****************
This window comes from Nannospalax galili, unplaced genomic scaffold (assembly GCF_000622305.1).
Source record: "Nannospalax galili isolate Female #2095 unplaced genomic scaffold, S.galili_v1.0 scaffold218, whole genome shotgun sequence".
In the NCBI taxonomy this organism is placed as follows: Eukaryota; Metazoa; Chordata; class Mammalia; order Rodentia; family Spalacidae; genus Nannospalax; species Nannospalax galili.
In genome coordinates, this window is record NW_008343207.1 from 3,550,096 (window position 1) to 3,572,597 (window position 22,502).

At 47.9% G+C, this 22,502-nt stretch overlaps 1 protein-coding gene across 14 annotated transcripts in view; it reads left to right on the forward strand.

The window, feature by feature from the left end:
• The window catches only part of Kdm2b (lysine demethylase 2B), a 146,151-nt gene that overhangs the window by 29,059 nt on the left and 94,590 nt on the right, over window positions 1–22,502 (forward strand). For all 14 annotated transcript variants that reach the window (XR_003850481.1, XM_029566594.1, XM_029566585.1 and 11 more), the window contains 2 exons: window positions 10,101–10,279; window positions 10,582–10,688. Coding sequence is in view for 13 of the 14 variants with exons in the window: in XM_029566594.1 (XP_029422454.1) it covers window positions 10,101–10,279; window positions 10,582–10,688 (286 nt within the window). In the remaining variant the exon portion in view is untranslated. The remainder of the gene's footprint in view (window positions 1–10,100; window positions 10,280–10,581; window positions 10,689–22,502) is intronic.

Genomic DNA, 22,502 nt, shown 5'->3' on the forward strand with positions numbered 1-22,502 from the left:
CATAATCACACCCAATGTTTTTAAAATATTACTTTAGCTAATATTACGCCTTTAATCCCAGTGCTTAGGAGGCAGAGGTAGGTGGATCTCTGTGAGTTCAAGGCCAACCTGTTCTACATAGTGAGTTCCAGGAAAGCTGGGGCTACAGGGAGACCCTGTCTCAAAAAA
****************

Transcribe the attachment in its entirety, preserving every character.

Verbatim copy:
This window comes from Nannospalax galili, unplaced genomic scaffold (assembly GCF_000622305.1).
Source record: "Nannospalax galili isolate Female #2095 unplaced genomic scaffold, S.galili_v1.0 scaffold218, whole genome shotgun sequence".
In the NCBI taxonomy this organism is placed as follows: Eukaryota; Metazoa; Chordata; class Mammalia; order Rodentia; family Spalacidae; genus Nannospalax; species Nannospalax galili.
In genome coordinates, this window is record NW_008343207.1 from 3,550,096 (window position 1) to 3,572,597 (window position 22,502).

At 47.9% G+C, this 22,502-nt stretch overlaps 1 protein-coding gene across 14 annotated transcripts in view; it reads left to right on the forward strand.

The window, feature by feature from the left end:
• The window catches only part of Kdm2b (lysine demethylase 2B), a 146,151-nt gene that overhangs the window by 29,059 nt on the left and 94,590 nt on the right, over window positions 1–22,502 (forward strand). For all 14 annotated transcript variants that reach the window (XR_003850481.1, XM_029566594.1, XM_029566585.1 and 11 more), the window contains 2 exons: window positions 10,101–10,279; window positions 10,582–10,688. Coding sequence is in view for 13 of the 14 variants with exons in the window: in XM_029566594.1 (XP_029422454.1) it covers window positions 10,101–10,279; window positions 10,582–10,688 (286 nt within the window). In the remaining variant the exon portion in view is untranslated. The remainder of the gene's footprint in view (window positions 1–10,100; window positions 10,280–10,581; window positions 10,689–22,502) is intronic.

Genomic DNA, 22,502 nt, shown 5'->3' on the forward strand with positions numbered 1-22,502 from the left:
CATAATCACACCCAATGTTTTTAAAATATTACTTTAGCTAATATTACGCCTTTAATCCCAGTGCTTAGGAGGCAGAGGTAGGTGGATCTCTGTGAGTTCAAGGCCAACCTGTTCTACATAGTGAGTTCCAGGAAAGCTGGGGCTACAGGGAGACCCTGTCTCAAAAAA